Sunday, January 3, 2010

Robert Birnie

Alexander Caulfield Anderson left the Fraser's Lake post in the winter of 1839, and waited at Fort George to make another journey up the Fraser River to pick up the leather supplies for the territory.
Peter Skene Ogden cancelled those orders, and asked Anderson to come to Stuart's Lake to spend the remainder of the winter with him.
Anderson learned that he would be reassigned to the Columbia District in the spring, and that he would be leaving New Caledonia with the outgoing brigades in the summer of 1840.
On the last day of January, 1840, Ogden reported that "Anderson arrived from Fort George today. He did not come by [Fraser Lake] but by [Stuart River], a far shorter route, and one we shall in future follow -- a great saving of time and provisions."
Up to this time, the HBC men had fallen into the habit of travelling via the Nechako River to Fraser's Lake, then taking the overland trail to Stuart's Lake.
It appears that the HBC men in New Caledonia had, by the 1830's, forgotten many of the routes that had once been well known to the NWC explorers.
After Anderson re-introduced the new route in 1840, the HBC brigades from Stuart's Lake and from Fraser's Lake travelled south by separate river routes, meeting at the native village of Chinlac and travelling together to Fort George.

In our explorations of this territory, we will travel south with the outgoing 1840 brigade all the way to Fort Vancouver, over the old brigade trail across the Thompson plateau and down the North Thompson River to the Thompson's River post.
Peter Skene Ogden led out the brigades, and with him travelled Alexander Caulfield Anderson and his family, Archibald McKinlay and his wife and children (if any), and Robert Birnie.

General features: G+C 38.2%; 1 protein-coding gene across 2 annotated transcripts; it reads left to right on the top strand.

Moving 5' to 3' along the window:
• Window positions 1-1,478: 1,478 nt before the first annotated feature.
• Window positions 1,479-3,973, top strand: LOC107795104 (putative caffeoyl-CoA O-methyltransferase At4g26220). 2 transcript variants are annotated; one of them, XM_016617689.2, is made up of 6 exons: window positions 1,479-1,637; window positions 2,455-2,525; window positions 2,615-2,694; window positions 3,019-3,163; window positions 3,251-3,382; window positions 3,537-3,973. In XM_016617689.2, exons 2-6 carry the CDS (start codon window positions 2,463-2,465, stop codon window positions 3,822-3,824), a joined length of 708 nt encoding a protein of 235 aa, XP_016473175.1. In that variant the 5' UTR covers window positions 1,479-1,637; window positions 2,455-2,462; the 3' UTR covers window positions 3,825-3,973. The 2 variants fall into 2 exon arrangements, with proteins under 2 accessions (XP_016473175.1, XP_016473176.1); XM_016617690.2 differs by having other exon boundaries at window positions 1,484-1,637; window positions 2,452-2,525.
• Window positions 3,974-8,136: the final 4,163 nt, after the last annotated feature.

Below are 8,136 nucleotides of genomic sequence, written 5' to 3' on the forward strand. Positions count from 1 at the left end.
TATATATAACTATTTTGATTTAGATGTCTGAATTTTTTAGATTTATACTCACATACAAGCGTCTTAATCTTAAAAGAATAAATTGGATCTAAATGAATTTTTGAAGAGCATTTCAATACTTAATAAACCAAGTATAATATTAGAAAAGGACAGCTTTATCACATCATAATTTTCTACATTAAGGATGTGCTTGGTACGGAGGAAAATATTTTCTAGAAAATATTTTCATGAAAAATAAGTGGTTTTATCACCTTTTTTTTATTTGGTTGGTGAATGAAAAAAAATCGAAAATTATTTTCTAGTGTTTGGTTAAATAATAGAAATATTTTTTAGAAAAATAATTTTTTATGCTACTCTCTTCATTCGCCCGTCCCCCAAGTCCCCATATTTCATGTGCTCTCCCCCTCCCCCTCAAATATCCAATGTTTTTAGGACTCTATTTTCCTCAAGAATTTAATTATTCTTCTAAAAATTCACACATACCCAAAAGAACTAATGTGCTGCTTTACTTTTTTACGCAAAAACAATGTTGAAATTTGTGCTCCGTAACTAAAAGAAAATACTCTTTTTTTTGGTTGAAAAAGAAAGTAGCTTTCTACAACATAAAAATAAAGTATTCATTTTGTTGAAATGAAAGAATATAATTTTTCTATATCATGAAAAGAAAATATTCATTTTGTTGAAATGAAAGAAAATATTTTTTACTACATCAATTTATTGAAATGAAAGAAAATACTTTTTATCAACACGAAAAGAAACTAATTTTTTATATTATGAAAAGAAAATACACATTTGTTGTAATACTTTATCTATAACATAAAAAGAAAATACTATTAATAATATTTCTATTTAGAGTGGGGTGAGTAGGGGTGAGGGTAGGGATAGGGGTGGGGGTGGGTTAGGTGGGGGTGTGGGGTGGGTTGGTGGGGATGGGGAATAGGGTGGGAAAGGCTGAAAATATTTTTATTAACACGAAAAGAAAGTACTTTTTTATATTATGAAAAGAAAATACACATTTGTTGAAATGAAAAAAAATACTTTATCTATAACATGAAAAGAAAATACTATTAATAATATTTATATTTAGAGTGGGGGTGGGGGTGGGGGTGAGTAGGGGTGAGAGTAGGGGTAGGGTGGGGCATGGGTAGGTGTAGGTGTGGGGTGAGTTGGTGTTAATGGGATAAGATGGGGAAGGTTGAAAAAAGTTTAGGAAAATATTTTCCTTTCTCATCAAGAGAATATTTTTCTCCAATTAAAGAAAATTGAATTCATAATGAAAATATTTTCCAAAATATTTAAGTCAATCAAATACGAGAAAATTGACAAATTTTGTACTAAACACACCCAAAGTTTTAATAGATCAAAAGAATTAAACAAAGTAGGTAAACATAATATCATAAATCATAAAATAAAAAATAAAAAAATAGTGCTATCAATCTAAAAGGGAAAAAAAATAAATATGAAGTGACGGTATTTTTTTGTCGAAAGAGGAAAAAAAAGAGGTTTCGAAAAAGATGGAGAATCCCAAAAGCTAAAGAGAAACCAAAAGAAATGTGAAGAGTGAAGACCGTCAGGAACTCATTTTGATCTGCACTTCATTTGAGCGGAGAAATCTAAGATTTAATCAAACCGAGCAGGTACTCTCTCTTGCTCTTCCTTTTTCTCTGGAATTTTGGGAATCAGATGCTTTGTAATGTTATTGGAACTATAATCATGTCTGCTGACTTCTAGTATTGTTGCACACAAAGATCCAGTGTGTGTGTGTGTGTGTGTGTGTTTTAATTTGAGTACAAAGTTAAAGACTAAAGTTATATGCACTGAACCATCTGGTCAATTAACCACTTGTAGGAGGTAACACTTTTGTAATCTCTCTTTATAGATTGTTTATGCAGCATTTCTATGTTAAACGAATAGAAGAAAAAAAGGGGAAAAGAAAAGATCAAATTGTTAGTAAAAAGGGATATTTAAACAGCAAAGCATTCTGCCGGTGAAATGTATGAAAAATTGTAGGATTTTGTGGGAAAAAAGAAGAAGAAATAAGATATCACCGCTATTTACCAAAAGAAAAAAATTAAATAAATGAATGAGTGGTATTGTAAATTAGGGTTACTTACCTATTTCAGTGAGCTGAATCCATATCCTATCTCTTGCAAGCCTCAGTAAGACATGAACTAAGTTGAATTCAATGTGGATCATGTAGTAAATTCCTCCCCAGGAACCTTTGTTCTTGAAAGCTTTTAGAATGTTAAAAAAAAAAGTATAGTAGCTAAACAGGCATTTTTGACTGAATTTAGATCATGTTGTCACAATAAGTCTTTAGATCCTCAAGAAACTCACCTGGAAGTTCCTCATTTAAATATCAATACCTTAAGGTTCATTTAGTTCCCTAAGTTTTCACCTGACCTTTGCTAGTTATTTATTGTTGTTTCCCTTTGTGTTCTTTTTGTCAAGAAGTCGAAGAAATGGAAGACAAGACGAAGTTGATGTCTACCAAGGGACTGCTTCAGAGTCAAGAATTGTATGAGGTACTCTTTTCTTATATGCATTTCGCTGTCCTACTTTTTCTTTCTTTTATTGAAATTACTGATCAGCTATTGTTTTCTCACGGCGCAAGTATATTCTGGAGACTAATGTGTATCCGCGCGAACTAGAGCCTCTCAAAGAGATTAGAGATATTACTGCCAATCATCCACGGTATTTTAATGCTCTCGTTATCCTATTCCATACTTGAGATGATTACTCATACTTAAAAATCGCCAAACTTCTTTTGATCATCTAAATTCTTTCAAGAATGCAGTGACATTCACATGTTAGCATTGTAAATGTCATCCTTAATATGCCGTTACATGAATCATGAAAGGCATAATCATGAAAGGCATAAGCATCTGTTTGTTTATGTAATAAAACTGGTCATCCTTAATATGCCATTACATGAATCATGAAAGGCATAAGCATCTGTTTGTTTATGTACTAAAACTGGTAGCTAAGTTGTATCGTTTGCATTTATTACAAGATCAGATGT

Robert Birnie was Betsy Birnie's younger brother, who had travelled north with the New Caledonia brigade to accompany his sister to Fort Alexandria, where she was married to Alexander Anderson.
Apparently, Robert Birnie spent a few years in the fur trade at Fraser's Lake, in the care of his brother-in-law.
When he returned to Fort Vancouver on June 10th, 1840, he officially joined the fur trade and clerked under James Douglas.
In 1841 Robert Birnie was sent to San Francisco, then called Yerba Buena, via the Sandwich Islands, in the ship, Cowlitz.
He left San Francisco in the same ship that Governor George Simpson and Dr. John McLoughlin travelled in, and shortly afterward left the employee of the HBC at Sandwich Islands.
He worked in the Sandwich Islands as a bookkeeper for a while, then returned to California where he worked in a store in Santa Barbara and various other places.
About 1846 he arrived in Oregon and helped his father set up his new farm at Cathlamet, after which he returned to California, where he farmed.
This information comes from the Bancroft Library manuscript called Personal adventures of Robert Birnie, born at Astoria, Oregon, 1824, Feb. 7 -- Mss. C-E65:33.

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